Basics of Drilling: Chip Characteristics and Hole Development

Tungaloy’s Guide to Drilling Fundamentals: Understanding Chip Characteristics and Hole Development

Welcome to our comprehensive guide on drilling fundamentals. In this article, we will meticulously examine chip characteristics and hole development, shedding light on critical aspects of drilling operations. Join us as we analyze the distinctions between 2-flute and single-flute drills, scrutinize the influence of cutting conditions on chip formation, and delve into the considerations surrounding hole expansion with drills. Prepare to deepen your understanding of drilling techniques as we embark on this insightful exploration together.

Table of Contents

1. 2-Flute Drill Chips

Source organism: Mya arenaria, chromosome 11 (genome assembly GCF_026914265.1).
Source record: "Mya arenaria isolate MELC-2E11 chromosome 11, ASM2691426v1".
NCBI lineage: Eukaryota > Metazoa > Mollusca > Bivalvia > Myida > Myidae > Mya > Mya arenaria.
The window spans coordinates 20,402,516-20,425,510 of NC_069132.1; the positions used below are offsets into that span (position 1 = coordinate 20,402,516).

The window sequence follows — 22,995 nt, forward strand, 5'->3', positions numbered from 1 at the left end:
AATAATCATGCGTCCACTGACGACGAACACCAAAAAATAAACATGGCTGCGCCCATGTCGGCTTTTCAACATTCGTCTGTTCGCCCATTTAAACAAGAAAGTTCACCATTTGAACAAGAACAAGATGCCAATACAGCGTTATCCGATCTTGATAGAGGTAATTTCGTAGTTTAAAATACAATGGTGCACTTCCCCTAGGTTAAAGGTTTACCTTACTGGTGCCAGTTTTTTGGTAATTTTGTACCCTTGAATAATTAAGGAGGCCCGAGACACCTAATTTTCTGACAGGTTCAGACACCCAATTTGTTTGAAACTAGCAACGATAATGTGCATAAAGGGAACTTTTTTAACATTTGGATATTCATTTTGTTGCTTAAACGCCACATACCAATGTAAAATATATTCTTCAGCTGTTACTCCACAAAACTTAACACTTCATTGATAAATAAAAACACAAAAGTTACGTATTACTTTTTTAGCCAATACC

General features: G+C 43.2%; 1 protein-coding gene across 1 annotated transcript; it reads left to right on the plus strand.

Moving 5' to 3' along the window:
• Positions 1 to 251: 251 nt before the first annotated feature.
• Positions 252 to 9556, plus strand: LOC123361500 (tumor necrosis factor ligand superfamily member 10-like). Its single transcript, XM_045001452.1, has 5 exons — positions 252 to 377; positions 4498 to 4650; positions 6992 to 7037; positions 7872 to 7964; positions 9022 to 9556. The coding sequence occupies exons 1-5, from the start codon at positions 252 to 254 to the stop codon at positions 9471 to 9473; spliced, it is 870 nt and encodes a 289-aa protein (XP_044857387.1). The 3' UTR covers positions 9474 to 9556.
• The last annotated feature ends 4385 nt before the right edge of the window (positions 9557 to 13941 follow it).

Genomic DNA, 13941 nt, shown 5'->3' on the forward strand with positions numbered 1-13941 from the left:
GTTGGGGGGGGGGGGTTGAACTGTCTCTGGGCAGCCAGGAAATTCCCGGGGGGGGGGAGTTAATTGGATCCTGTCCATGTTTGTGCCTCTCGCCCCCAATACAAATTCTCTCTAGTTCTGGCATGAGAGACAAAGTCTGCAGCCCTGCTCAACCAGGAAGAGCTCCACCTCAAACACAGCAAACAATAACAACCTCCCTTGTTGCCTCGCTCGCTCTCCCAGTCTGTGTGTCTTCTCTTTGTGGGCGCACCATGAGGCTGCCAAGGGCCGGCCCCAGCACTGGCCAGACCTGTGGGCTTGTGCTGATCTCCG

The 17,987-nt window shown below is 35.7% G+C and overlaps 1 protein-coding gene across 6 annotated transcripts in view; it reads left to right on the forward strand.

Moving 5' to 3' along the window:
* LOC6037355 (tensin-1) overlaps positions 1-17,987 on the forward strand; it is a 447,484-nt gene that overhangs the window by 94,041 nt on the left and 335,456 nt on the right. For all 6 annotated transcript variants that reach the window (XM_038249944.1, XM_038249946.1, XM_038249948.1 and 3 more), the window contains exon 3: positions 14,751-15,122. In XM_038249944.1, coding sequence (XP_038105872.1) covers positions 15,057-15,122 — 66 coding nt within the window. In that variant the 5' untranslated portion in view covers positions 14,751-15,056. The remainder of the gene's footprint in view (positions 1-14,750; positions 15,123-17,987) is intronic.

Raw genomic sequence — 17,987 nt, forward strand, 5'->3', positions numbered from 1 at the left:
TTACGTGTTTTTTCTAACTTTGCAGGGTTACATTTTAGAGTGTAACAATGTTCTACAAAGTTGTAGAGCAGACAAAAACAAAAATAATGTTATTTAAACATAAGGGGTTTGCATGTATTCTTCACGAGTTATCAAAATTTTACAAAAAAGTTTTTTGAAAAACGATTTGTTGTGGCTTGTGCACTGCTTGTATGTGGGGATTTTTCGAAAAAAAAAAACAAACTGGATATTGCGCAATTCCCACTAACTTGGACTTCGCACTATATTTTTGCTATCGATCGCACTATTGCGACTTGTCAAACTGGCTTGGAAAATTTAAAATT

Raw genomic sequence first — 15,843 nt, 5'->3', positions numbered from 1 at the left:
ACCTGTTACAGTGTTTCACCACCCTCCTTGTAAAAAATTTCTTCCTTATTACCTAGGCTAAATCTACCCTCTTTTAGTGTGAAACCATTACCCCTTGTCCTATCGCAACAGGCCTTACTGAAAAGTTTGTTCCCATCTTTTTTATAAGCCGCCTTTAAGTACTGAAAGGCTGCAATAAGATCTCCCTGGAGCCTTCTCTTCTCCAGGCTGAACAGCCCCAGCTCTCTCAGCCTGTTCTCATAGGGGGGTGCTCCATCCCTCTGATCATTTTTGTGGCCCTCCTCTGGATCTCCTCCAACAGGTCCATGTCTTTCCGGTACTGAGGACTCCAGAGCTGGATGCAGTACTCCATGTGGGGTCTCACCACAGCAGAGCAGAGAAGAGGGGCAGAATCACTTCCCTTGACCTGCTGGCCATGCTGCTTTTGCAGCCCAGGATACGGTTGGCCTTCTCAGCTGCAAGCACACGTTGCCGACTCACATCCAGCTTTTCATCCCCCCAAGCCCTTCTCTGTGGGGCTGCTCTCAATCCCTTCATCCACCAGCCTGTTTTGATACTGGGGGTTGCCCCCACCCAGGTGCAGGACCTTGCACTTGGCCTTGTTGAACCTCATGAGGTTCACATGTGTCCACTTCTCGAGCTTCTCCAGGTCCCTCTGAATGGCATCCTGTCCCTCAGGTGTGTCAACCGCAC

• Chip shape of 2-flute drills
  • Effect of cutting conditions on chips

2. Single-Flute Drill Chips

  • Chip shape of single-flute drills
  • Effect of cutting conditions on chips

3. Hole Expansion

  • Exploring techniques and precautions

2-Flute Drill Chips

Chip shape of 2-flute drills

During the drilling process with a 2-blade drill, chips of distinct shapes are produced at various stages: upon entry, within the middle section, and upon exit. At the entry point, chips form a “continuous spiral,” transitioning to “finely divided chips” within the middle, and culminating in “undivided elongated chips” at the exit. Additionally, umbrella-shaped chips are expelled as drilling progresses.

Impact of Cutting Conditions on Chip Formation